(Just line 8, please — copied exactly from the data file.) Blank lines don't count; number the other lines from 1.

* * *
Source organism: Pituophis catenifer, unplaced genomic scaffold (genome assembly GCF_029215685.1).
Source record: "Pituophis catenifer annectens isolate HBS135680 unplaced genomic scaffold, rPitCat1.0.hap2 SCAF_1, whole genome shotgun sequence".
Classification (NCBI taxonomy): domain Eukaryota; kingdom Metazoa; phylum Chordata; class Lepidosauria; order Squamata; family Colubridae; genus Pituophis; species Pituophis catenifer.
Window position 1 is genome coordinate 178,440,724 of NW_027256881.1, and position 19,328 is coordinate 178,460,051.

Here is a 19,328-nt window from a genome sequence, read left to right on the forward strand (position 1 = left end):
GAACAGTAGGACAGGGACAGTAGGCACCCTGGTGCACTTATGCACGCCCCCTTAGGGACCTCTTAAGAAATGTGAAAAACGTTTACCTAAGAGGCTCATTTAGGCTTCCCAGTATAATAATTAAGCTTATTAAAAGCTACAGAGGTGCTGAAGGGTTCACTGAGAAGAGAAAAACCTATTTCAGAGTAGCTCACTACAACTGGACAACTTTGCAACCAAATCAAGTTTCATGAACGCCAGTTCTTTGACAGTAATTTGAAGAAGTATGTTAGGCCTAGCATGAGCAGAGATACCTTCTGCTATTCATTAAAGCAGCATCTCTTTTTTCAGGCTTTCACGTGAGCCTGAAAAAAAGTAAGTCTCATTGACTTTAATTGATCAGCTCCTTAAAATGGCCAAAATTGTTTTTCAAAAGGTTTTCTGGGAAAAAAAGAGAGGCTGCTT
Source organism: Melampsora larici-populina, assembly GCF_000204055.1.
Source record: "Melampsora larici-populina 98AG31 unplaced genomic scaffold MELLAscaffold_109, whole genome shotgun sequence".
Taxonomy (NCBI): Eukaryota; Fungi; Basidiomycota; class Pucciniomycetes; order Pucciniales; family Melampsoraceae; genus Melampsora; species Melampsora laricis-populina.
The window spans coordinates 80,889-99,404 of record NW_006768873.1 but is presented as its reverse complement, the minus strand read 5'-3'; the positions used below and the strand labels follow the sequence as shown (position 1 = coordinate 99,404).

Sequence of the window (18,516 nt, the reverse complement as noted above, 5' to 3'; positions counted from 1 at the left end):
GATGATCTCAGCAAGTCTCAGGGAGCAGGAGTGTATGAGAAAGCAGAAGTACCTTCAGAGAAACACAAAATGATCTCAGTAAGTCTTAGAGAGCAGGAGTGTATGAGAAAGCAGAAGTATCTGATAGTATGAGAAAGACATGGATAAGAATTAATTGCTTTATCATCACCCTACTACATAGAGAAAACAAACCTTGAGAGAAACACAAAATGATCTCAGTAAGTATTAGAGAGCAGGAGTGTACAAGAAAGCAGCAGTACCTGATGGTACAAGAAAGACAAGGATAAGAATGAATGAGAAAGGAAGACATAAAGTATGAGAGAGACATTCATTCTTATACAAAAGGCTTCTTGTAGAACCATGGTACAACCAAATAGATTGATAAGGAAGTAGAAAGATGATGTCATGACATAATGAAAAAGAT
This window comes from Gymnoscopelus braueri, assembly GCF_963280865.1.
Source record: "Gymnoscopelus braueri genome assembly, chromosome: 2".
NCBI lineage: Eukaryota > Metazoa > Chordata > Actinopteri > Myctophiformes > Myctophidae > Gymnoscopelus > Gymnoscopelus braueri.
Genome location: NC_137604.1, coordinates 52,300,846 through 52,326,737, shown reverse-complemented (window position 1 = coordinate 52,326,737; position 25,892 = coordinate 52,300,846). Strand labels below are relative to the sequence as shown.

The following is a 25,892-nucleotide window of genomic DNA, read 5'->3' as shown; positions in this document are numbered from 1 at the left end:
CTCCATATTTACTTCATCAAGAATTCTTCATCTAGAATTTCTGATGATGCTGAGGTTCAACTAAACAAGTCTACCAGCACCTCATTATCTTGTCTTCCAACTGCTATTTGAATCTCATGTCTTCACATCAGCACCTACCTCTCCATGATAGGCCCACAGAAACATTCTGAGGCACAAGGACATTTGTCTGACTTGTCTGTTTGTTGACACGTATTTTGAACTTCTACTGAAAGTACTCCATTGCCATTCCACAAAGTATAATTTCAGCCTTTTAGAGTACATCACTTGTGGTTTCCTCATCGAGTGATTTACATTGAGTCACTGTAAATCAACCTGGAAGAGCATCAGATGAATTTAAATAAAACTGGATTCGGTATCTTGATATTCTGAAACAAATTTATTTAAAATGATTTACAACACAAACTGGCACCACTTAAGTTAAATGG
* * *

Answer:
Source record: "Melampsora larici-populina 98AG31 unplaced genomic scaffold MELLAscaffold_109, whole genome shotgun sequence".